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Author: Ashwinee Kumar Dash.

Name of the Book: Essential ActionScript 3.0 by Colin Moock

Copyright: Creative Commons License
Disclaimer: Anything in quotation marks is a direct quotation from Essential
ActionScript 3.0
. All other notes are my own summaries of the concepts
presented in the book.

These notes are for reference purpose only and not intended to replace the book .Therefore I would strongly advise you to read the original book as well as make your own notes wherever necessary.

Send your suggestions and feedbacks to aswhineedash[at]gmail[dot]com or aswhinee2004[at]gamil[dot]com.

Data Type

  • Data Type means a set of values.
  • Null, void and object are three data types in AS.
  • Null has null value
  • Void has undefined as its value
  • Object includes all the instances of all the classes in ActionScript.
  • Each class creates a unique datatype. Its values are the instances of the class itself and its subclasses.
  • Any given subtype is compatible with its supertype and likewise a supertype is incompatible with its subtype. That’s because an instance of subclass can be treated as an instance of its superclass.
  • A type annotation or type declaration is a suffix that constrains the datatype of a variable parameter or function return value.
  • Type declaration is preceded by colon “:”.
  • In case of variable or function parameter the data type must be a class or interface.
  • In case of return type the data type must be a class, interface or void.
  • They can take * as data type which means untyped.
  • 3 situations where data type mismatch error is ignored in strict mode until runtime (1) untyped expression assigned to typed variable or parameter or returned from a function with a declared return type (2) any expression assigned to a typed variable or parameter with Boolean datatype or returned from a function with a Boolean return type (3) any numeric type is used where a different numeric type is expected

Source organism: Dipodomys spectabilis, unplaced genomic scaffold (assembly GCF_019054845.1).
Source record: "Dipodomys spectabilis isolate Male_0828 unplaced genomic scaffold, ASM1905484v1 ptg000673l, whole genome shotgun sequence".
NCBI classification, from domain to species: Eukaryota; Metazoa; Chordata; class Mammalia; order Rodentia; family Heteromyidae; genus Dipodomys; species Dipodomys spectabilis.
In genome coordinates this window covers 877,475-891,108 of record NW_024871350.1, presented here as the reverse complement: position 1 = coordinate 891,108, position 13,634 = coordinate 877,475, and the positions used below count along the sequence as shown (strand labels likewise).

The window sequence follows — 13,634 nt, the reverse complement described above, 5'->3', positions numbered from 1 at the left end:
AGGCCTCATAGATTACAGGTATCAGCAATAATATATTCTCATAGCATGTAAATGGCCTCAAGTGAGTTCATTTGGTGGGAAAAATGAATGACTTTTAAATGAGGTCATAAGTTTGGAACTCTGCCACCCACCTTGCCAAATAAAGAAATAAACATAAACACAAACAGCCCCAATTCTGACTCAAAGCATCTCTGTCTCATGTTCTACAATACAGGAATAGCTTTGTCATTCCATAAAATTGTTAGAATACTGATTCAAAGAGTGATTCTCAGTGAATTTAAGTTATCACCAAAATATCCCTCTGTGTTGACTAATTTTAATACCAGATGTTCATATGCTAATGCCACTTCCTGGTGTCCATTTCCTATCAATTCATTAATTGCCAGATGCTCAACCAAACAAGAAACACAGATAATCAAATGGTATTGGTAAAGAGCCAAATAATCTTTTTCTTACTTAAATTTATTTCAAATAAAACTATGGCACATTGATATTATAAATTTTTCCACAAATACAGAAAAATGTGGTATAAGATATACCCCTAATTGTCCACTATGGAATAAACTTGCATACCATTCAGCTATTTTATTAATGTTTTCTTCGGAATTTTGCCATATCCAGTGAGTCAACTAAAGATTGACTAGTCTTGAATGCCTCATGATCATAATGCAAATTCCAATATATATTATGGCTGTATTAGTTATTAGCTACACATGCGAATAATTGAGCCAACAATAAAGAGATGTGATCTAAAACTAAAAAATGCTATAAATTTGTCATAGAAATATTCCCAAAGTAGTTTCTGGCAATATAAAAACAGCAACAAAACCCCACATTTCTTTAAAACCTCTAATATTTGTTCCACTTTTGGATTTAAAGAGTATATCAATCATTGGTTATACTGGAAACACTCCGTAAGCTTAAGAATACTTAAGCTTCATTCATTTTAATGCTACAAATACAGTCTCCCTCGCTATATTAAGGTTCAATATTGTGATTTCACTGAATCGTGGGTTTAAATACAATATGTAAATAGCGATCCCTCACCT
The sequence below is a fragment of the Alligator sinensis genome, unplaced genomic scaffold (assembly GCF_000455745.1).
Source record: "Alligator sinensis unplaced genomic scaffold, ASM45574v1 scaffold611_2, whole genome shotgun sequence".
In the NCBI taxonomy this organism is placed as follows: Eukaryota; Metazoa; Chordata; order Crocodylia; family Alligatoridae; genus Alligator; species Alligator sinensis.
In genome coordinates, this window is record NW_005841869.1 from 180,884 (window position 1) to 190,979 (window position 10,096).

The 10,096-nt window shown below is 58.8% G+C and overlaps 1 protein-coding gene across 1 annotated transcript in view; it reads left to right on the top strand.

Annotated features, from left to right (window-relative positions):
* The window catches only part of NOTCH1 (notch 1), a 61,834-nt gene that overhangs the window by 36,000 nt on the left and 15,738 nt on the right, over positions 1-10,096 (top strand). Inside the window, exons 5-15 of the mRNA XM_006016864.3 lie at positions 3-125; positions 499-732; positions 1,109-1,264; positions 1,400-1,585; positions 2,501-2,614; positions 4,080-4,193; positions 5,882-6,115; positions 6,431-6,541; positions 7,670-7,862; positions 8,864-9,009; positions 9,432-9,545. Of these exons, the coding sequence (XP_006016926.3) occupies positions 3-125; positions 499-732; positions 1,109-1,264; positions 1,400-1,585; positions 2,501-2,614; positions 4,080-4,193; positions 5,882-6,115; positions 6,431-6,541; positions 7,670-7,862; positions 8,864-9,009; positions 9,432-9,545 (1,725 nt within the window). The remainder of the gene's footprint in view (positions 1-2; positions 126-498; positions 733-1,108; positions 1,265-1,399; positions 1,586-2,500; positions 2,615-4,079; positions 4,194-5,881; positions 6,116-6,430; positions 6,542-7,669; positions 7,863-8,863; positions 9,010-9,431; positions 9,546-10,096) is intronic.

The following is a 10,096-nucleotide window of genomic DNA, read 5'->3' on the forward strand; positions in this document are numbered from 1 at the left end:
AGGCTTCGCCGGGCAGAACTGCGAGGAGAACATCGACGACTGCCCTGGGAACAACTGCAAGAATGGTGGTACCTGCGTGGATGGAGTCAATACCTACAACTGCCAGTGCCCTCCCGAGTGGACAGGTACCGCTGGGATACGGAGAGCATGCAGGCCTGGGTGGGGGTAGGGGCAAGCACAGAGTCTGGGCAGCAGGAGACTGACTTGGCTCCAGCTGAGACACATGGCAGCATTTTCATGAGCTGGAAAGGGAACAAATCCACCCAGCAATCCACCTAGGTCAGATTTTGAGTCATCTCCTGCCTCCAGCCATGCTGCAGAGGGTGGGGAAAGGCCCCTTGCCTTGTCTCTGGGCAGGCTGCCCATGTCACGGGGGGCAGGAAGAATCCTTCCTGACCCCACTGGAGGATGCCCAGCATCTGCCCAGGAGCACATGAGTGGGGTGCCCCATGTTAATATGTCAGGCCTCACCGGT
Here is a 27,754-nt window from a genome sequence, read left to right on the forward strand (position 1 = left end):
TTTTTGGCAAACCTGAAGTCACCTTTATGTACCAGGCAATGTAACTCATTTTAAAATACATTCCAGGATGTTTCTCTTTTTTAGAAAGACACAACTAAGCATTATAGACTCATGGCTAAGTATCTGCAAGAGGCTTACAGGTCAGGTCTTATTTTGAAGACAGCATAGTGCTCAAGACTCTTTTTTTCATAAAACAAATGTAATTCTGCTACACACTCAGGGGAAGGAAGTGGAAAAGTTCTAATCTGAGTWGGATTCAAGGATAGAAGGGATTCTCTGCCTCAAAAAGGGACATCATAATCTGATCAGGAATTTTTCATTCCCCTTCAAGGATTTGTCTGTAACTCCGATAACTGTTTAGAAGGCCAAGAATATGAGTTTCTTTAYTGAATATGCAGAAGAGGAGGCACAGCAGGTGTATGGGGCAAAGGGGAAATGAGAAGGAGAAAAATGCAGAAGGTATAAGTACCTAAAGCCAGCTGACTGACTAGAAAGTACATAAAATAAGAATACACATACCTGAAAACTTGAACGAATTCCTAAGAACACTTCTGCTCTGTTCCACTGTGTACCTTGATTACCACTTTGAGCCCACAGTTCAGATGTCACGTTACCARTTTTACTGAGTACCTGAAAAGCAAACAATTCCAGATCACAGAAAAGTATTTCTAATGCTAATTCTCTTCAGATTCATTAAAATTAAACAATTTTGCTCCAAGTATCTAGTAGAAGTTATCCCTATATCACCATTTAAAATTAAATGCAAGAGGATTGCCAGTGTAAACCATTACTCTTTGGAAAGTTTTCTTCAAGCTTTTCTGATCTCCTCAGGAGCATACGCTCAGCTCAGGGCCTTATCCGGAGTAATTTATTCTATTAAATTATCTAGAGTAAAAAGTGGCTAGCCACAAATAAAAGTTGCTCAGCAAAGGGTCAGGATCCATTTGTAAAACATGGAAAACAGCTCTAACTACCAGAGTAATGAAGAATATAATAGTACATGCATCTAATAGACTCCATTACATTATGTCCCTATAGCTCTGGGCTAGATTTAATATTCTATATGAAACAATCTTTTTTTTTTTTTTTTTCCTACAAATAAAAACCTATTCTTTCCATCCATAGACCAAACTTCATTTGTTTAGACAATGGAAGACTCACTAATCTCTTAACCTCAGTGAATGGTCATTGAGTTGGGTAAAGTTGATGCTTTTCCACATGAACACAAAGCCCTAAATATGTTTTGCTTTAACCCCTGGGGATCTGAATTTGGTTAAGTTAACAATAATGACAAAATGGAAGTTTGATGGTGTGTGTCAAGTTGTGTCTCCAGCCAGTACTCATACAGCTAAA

• To detect reference errors compiler relies on type annotations.
  • Compiler checks the method definition in the class or interface which is specified by variable’s type annotation.
  • Compiler does not check the actual class of the value.
  • To avoid such errors at the compile time cast operation is used.
  • Cast operation tells the compiler to treat the expression as a specified type.
  • Type (expression).
  • At the runtime if the expression resolves to the specified object, it is returned.
  • If it does not resolve to a specified object, either it is converted to a primitive datatype or an error is generated.
  • Casting an object to its supertype is known as upcast
  • Casting an object to its subtype is known as downcast.
  • Upcast never generates an error
  • Downcast has the potential to generate error
  • To check the data type of an object, the ‘is’ operator is used like (expression is type) which returns a true or false value.
  • A cast operation can be used to convert any value to a particular primitive type.
  • When a variable is declared without a type annotation and without an initial value, its value is set to undefined.
  • If a variable is not initialized, it takes the default value of its datatype.
  • Both null and undefined means absence of data